Cuckoo Tracking Project
What have the Cuckoos taught us?
When the Cuckoo Tracking Project began, we knew very little about what our breeding Cuckoos did once they left the UK for the winter months.
Amost 100 tagged birds later, our new blog explores what we have learned and the questions we're still asking.
Help us follow Cuckoos on migration and discover why they are in decline
The Cuckoo is currently Red Listed as a Bird of Conservation Concern in the UK, due to its population decline.
Since 2011 we’ve been satellite-tracking Cuckoos to find out why they are declining. We’ve learned lots of vital information which could help us to understand our Cuckoos, such as how the different routes taken are linked to declines, and some of the pressures they face whilst on migration — but there is still more to discover.
We now need to look more closely at how dependent they are on, and how much their migration is linked, to the drought-busting rains of the weather frontal system known as the Inter Tropical Convergence Zone (ITCZ) as they move out of the Congo rainforest and begin to head back to the UK via West Africa.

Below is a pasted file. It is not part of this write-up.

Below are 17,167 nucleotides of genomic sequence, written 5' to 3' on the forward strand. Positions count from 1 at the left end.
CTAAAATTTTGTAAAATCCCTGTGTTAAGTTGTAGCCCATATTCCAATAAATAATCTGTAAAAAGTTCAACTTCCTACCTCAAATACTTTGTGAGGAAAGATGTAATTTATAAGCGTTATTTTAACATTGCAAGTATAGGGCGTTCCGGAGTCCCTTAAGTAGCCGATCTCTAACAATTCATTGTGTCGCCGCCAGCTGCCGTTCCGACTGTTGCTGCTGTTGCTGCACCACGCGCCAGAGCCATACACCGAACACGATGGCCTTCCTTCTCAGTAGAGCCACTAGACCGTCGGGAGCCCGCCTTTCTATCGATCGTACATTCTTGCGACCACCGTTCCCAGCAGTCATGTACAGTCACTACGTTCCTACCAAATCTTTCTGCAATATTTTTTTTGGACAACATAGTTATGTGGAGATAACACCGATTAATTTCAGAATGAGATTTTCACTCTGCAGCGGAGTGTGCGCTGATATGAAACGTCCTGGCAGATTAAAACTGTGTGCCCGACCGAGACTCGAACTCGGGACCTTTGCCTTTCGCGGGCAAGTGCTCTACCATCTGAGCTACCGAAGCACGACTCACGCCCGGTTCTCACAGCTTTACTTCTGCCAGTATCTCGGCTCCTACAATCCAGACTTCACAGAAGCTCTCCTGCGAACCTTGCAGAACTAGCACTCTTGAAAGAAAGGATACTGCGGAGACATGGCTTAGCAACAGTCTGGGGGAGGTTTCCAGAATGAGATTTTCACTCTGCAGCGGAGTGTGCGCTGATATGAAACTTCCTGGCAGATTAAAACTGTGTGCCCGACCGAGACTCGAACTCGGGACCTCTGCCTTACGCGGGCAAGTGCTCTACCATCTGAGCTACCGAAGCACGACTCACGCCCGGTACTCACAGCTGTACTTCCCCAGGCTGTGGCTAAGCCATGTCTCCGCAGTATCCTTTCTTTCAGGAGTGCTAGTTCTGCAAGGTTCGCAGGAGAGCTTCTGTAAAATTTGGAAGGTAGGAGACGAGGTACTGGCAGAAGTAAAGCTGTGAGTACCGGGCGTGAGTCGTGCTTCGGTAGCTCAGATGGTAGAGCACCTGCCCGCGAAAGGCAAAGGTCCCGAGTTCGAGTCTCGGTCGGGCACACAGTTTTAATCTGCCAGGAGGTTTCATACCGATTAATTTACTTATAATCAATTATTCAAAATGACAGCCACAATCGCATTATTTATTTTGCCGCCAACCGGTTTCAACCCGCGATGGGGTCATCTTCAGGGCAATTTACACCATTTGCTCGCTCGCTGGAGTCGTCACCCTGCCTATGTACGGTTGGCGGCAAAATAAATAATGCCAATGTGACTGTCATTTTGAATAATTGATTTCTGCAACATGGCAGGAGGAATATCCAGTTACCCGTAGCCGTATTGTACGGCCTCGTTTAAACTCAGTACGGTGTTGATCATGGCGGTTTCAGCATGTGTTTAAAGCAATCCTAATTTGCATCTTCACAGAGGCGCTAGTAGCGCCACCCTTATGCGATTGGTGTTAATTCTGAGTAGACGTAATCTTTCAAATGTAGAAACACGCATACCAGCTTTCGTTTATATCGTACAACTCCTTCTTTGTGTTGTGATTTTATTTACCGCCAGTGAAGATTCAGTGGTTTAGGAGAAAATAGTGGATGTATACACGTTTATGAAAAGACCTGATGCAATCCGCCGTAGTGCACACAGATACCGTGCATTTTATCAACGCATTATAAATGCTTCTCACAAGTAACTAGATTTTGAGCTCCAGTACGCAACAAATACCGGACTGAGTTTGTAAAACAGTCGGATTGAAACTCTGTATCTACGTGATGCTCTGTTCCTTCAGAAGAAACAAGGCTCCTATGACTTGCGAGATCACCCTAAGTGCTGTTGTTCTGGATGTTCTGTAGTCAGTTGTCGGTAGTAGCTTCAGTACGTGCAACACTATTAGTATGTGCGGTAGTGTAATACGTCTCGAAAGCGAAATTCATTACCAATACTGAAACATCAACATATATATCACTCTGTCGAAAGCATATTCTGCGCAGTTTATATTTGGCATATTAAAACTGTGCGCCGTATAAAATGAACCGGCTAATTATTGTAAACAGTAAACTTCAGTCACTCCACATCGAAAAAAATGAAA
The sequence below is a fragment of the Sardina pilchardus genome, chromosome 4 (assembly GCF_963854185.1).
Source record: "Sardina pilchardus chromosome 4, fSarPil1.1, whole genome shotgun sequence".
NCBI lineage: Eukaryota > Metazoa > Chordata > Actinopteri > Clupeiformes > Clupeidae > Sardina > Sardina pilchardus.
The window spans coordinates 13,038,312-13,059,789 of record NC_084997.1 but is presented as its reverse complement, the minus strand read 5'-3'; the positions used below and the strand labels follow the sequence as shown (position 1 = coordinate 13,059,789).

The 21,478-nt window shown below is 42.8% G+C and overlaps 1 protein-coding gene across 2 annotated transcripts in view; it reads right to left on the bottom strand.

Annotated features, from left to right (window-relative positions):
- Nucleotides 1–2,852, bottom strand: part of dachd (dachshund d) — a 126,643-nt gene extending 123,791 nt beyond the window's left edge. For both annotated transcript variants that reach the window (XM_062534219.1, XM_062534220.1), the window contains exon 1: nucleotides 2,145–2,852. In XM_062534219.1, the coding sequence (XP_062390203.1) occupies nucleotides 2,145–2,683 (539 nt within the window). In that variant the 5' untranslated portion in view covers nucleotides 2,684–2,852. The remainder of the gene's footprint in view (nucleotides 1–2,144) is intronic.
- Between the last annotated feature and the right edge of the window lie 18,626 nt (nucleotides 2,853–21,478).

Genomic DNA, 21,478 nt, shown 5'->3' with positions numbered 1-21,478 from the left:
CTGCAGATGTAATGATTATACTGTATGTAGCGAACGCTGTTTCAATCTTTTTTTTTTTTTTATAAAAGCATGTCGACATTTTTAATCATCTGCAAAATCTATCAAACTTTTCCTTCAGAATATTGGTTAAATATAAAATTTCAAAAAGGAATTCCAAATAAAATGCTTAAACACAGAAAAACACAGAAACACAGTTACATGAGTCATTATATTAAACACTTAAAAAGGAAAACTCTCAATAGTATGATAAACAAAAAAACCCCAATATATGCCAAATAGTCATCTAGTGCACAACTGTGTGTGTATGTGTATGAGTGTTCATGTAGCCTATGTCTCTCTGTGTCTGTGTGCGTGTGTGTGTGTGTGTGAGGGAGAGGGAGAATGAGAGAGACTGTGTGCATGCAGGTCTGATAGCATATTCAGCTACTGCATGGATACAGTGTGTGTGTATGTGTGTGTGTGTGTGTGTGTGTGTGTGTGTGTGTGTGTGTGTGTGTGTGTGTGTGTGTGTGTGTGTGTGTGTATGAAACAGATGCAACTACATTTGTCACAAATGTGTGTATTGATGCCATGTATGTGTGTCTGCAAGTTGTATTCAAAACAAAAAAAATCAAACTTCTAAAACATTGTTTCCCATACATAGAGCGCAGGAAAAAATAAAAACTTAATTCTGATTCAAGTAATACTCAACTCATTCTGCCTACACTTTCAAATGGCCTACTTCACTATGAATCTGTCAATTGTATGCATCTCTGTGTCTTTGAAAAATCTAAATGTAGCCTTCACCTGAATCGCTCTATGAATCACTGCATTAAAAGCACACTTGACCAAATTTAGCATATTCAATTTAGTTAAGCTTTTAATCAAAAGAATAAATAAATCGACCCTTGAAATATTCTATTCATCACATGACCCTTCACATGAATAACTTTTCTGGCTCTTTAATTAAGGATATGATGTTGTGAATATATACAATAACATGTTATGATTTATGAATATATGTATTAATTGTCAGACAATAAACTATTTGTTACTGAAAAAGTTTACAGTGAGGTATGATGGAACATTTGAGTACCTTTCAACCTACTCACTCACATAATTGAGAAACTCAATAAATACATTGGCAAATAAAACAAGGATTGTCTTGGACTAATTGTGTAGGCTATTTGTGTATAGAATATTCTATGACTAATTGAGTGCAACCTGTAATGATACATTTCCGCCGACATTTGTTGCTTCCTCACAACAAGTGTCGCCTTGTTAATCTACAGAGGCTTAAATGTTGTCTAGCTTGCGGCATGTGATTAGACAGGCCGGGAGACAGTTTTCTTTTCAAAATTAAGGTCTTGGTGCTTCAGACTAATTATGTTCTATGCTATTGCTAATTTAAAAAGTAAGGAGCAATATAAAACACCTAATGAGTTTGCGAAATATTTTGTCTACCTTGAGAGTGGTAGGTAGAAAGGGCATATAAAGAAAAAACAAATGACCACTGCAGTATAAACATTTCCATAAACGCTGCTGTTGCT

- This project wouldn't have been possible without the amazing support from funders and sponsors. Read more about the project and find out how you can get involved.
- We have been able to share our expertise around tracking Cuckoos with other international studies, such as the Beijing Cuckoo Project.
Follow our Cuckoos as they move to and from Africa
Project timeline, contributions & findings
- 5/11 - First round of five Cuckoos tagged, wintering sites in the Congo identified
- 3/12 - Different routes discovered on return journeys
- 2016 - First scientific paper published on on the routes of our Cuckoos
Contributions & findings
Support the project
You can help keep this important project going by either giving a donation, becoming a Cuckoo sponsor, or gifting a sponsorship to someone else. We greatly appreciate the support the project has received, allowing us to continue to monitor this endangered species.
Meet the Class of 2022
BTO scientists tagged seven Cuckoos to in June 2022, to further our understanding of Cuckoo migration and survival.
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